Tenant News

Poor Housing Standards Cause Illness and Injury to Nearly Half of UK Tenants

Emily Morley - April 2, 2019

A new study into poor housing standards in the private rental sector (PRS) has revealed that almost half of tenants have suffered health problems or an injury due to the state of their rented homes.

This study, conducted on behalf of London property maintenance experts Aspect, was based on 1,000 responses from existing and previous renters.

The results show that 44% of respondents have experienced illness or injury as a result of poor housing standards. This information comes as The Homes (Fitness for Human Habitation) Act has been put into force, which makes amendments to existing laws, allowing tenants to more easily take their landlord to court, if the accommodation they provide does not meet legal standards.

In particular, these results show that 8% of tenants have sustained cuts and scrapes from sharp edges and poorly fitted fixtures. The same number also experiences an injury from tripping or falling, caused by maintenance issues such as loose-fitting carpet or loose steps.

In relation to health problems, 19.4% of respondents said that they have experienced stress and anxiety due to the poor housing standards that they have experienced.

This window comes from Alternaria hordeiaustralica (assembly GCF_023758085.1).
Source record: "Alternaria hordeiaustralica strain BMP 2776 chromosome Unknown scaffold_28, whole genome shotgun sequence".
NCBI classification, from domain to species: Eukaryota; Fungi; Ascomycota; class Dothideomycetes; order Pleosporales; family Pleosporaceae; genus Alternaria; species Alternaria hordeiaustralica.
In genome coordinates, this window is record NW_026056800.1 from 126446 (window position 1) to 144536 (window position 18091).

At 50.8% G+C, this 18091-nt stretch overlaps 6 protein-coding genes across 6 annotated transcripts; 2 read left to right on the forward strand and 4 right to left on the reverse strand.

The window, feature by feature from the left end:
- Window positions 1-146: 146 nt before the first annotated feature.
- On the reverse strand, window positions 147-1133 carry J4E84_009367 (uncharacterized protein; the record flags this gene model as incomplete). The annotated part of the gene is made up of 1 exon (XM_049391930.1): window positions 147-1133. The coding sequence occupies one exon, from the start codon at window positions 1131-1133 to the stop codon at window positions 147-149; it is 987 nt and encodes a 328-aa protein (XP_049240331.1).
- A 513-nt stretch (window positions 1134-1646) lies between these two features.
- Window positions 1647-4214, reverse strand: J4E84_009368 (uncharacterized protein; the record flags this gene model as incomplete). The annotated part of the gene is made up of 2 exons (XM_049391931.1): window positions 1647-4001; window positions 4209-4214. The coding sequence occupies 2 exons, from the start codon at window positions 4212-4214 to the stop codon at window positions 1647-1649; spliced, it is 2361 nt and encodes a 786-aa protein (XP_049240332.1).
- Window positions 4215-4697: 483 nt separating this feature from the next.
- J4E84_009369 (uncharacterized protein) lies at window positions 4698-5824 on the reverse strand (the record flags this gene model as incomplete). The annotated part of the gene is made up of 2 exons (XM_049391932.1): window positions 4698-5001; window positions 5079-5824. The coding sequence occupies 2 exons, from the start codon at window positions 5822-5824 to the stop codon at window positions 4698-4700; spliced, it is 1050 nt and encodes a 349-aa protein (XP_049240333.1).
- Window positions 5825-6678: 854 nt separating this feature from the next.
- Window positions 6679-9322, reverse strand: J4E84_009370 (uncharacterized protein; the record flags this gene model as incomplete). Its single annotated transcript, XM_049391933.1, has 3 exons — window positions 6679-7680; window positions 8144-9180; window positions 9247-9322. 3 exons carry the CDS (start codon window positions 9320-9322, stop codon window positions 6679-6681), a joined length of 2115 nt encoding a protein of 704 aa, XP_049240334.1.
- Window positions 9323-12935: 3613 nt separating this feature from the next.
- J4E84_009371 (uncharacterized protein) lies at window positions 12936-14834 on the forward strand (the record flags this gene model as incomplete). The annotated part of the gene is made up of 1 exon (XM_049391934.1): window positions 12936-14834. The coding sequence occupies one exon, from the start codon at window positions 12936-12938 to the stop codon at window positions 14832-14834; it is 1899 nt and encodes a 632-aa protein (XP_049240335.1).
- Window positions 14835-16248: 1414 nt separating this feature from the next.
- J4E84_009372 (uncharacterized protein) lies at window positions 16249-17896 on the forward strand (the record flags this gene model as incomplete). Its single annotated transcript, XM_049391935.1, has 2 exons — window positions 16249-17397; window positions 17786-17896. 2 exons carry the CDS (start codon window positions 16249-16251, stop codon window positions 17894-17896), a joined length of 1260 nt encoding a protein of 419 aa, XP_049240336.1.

Percentage of those who have experienced an illness or injury due to the condition of their rented home, split into age categories: 

Age%
18-24 year-olds58
25-34 year-olds56
35-44 year-olds54
45-54 year-olds39
55+27

Nick Bizley, commercial director at Aspect, has commented: “It’s alarming but not surprising that so many UK tenants are reporting health problems directly related to the condition of their home.

“From first-hand experience, the age imbalance of those suffering ill-health and injury due to the condition of their home can be directly related to the younger age group not being confident enough to bring maintenance issues up with their landlord.

“Our tradespeople regularly see and report examples of corner-cutting on maintenance, especially where properties have been converted into homes of multiple occupancy, such as a large houses converted into flats, but also at the higher end of the property market, too.”

Cities with the most property-related injuries and illnesses reported, shown as a percentage:

Area%
Birmingham57.58
Swansea57.14
Plymouth56.52
Leeds55.00
London52.87

Cities with the fewest property-related injuries and illnesses reported, shown as a percentage:

Area%
Chelmsford14.29
Oxford30.43
Liverpool31.43
Manchester31.46
Aberdeen33.33

Nick Bizley also said: “Our people also regularly see poorly ventilated homes as a direct result of landlords converting large properties into flats without allowing for sufficient ventilation in each subsequent property – this leads to damp, which causes mould, which is proven to have a detrimental impact on health.

“I think landlords can be ignorant of their obligations, so we hope this new legislation will clarify those obligations to ensure homes are fit for habitation and lead to a general improvement for living conditions across the rental sector.”